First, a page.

The Milwaukee Brewers are like your little brother constantly saying “LOOKIT LOOKIT LOOKIT” and then you eventually lookit and get distracted from what you’re supposed to be doing.
The Cubs took the lead again early Sunday. In fact, they had the lead in all four games of this series, and scored first and had 3-0 leads both Saturday and Sunday, but then couldn’t add to that lead and Jon Lester couldn’t keep the ball in the ballpark. That, unfortunately, led to the Brewers annoying the Cubs to a frustrating 6-5 loss, their third straight defeat.
Things did look good early. With one out in the first inning, Anthony Rizzo and Willson Contreras walked and that brought up Kyle Schwarber [VIDEO].
The next hitter was Steven Souza Jr., getting the start in place of Jason Heyward, sitting with some back problems. Souza came through [VIDEO].
So five batters into the game, it’s 3-0 Cubs. What could possibly go wrong?
Well, you know the answer to that. The Cubs stopped hitting and the Brewers started. Lester was touched for a three-run homer in the third by Keston Hiura and a two-run shot in the fifth by Orlando Arcia, and I swear if Arcia could play against the Cubs all the time he’d be a perennial All-Star.
About the best thing you can say about Lester’s outing is that he didn’t walk anyone and ate up six innings, important with the doubleheaders coming up later this week.
This is what Josh Lindblom did to the Cubs after the first inning:
The Cubs' lineup has gone 1-for-14 with 8 strikeouts vs. Lindblom since having four batters reach in a row in a 3-run rally in the first inning.— Jordan Bastian (@MLBastian) August 16, 2020
That brought us to the sixth, and the Cubs loaded the bases on two hit batters and a walk. David Bote had a chance with the bases juiced, but struck out. Jason Kipnis, though, came through [VIDEO].
That little bouncing ball avoided all the Milwaukee infielders and tied the game at 5. Unfortunately, that lead lasted only a few minutes. Jason Adam entered for his Cubs debut and Arcia greeted him with a ball that Ian Happ turned the wrong way on and then just missed on a diving attempt. It landed for a triple and moments later Ryan Braun drove him in with the lead run. About that effort by Happ, though:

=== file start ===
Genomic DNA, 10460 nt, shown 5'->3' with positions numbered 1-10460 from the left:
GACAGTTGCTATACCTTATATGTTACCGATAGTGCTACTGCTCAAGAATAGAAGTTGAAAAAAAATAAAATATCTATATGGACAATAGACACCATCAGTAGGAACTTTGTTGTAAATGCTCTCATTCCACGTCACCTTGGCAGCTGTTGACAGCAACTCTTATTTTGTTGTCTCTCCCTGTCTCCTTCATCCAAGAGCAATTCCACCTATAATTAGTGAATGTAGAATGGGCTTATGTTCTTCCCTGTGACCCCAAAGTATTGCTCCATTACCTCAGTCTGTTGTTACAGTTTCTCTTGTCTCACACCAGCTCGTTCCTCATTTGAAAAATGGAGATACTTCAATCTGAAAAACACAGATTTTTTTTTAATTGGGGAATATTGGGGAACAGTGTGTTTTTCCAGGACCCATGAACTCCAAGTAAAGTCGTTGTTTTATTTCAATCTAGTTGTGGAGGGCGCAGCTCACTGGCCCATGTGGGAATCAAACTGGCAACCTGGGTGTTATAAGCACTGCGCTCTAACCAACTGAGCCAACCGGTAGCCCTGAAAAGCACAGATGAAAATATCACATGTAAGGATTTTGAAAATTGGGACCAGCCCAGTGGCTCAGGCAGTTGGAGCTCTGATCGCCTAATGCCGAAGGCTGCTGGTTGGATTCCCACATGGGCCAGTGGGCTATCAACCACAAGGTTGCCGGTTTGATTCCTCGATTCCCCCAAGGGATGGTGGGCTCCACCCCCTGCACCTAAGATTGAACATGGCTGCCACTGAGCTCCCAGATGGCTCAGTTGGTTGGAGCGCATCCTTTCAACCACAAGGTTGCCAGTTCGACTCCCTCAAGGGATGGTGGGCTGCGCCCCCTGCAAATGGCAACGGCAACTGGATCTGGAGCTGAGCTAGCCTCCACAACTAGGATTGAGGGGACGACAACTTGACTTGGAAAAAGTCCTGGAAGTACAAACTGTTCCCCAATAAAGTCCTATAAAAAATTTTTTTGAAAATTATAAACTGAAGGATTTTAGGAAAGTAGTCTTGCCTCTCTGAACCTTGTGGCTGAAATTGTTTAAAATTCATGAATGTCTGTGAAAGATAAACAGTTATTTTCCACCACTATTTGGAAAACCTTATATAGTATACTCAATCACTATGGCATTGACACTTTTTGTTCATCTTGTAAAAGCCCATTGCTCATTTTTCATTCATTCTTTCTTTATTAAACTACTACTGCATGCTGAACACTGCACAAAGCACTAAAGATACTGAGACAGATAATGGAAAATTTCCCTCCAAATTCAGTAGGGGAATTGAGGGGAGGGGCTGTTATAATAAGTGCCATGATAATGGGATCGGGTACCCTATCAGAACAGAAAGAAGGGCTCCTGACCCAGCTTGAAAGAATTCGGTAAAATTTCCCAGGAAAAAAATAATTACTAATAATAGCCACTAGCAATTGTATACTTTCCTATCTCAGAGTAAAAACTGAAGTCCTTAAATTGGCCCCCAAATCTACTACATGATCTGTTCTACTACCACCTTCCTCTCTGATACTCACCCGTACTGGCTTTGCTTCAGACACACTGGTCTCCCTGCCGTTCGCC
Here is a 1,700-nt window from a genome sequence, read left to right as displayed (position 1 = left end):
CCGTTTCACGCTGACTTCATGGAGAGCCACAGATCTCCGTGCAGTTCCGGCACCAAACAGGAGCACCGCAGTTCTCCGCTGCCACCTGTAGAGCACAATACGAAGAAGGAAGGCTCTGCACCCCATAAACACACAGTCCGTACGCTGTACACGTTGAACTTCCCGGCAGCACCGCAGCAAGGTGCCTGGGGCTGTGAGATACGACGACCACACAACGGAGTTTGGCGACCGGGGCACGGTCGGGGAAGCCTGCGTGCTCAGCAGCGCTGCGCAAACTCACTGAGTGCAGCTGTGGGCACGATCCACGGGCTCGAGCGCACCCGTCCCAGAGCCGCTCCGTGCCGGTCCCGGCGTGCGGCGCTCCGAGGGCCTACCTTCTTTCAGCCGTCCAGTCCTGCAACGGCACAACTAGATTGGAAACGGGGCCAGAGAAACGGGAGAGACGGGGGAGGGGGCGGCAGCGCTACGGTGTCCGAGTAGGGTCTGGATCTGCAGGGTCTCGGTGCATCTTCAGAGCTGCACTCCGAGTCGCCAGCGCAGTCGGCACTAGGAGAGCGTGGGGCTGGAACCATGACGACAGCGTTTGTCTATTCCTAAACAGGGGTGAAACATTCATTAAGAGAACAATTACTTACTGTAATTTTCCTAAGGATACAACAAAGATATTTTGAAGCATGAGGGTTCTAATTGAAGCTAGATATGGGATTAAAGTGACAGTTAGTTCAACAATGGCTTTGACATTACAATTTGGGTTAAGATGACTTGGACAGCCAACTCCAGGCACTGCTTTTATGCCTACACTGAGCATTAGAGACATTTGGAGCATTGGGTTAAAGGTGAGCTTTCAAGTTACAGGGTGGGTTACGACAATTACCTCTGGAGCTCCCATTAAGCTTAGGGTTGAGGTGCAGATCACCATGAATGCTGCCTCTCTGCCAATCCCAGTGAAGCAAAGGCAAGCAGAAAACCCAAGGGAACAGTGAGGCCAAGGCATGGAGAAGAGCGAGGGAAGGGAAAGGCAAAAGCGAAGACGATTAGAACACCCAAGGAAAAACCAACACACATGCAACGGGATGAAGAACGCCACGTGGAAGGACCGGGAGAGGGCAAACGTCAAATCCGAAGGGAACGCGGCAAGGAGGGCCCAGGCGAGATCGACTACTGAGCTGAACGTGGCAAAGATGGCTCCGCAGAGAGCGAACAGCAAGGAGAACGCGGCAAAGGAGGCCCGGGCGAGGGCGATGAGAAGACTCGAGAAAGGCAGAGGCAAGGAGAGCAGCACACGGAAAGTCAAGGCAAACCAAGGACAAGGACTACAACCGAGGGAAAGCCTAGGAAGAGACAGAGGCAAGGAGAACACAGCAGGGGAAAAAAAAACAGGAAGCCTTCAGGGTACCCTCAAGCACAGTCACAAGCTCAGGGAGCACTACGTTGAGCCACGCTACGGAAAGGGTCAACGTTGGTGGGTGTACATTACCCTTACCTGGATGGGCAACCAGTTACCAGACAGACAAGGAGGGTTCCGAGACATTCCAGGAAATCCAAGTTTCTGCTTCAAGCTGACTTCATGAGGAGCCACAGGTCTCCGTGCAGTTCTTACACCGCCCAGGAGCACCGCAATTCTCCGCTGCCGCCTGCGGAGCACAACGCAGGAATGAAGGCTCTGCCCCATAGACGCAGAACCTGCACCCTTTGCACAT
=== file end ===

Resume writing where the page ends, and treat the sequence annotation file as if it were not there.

For everyone upset with Ian Happ on the triple in the seventh inning, keep this in mind: Ball was ripped (101.8 MPH EV) and the xBA on that ball is .560. Not the prettiest play, but that's a hit almost 60% of the time. #Cubs— Russell Dorsey (@Russ_Dorsey1) August 16, 2020
Here’s a bit of good news from this defeat: Craig Kimbrel threw the eighth inning completely without incident, striking out two of the three batters he faced. It’s the first time in six appearances this year that Kimbrel has not allowed a baserunner. So that’s good — the Cubs are going to need Kimbrel to be “good Kimbrel” going forward. His last two outings have been a vast improvement over the first four.
In the ninth, Bote worked a good nine-pitch at-bat off Josh Hader and then was called out on strikes and no, sorry, pitch 9 was not a strike, plate umpire Jordan Baker:
Baker, who is the tallest umpire in MLB history at 6-7, missed a lot of calls in this game. I have to wonder if his height makes it difficult to see parts of the strike zone.
Then Javier Baez, pinch-hitting, dribbled a ball down the first-base line and at first appeared to dive under Hader’s tag at the base for a hit, but the call was overturned on review.
Nico Hoerner then put together a really good 13-pitch at-bat before hitting a ball just a little bit too hard to center field, where Avisail Garcia snagged it to end the game.
The Cubs had only two hits after the first inning, a fourth-inning single by Happ (who was thrown out trying to steal) and Kipnis’ two-run single in the sixth. The Cubs also ran themselves out of the seventh after Anthony Rizzo reached on an error with one out. Willson Contreras struck out and Rizzo was caught stealing. That didn’t seem like a designed play, rather, perhaps someone missed a sign.
Monday, the Cubs will host the Cardinals for a doubleheader at Wrigley Field beginning at 4:15 p.m. CT. A reminder: Both games will go seven innings (barring extras) and the Cardinals will bat last in Game 2. Despite that, for statistical purposes the Cubs will be the “home” team for both games, and all games at Wrigley this year. So, since they’re making up three COVID-19 postponements in St. Louis at Wrigley (two this week, one next month), the Cubs will play 33 home games this year, but bat last in only 30 of them.
In Game 1, Kyle Hendricks will face Kwang-Hyun Kim. Game 2 starters are TBD as of the time of this recap. TV coverage for both games Monday is on Marquee Sports Network.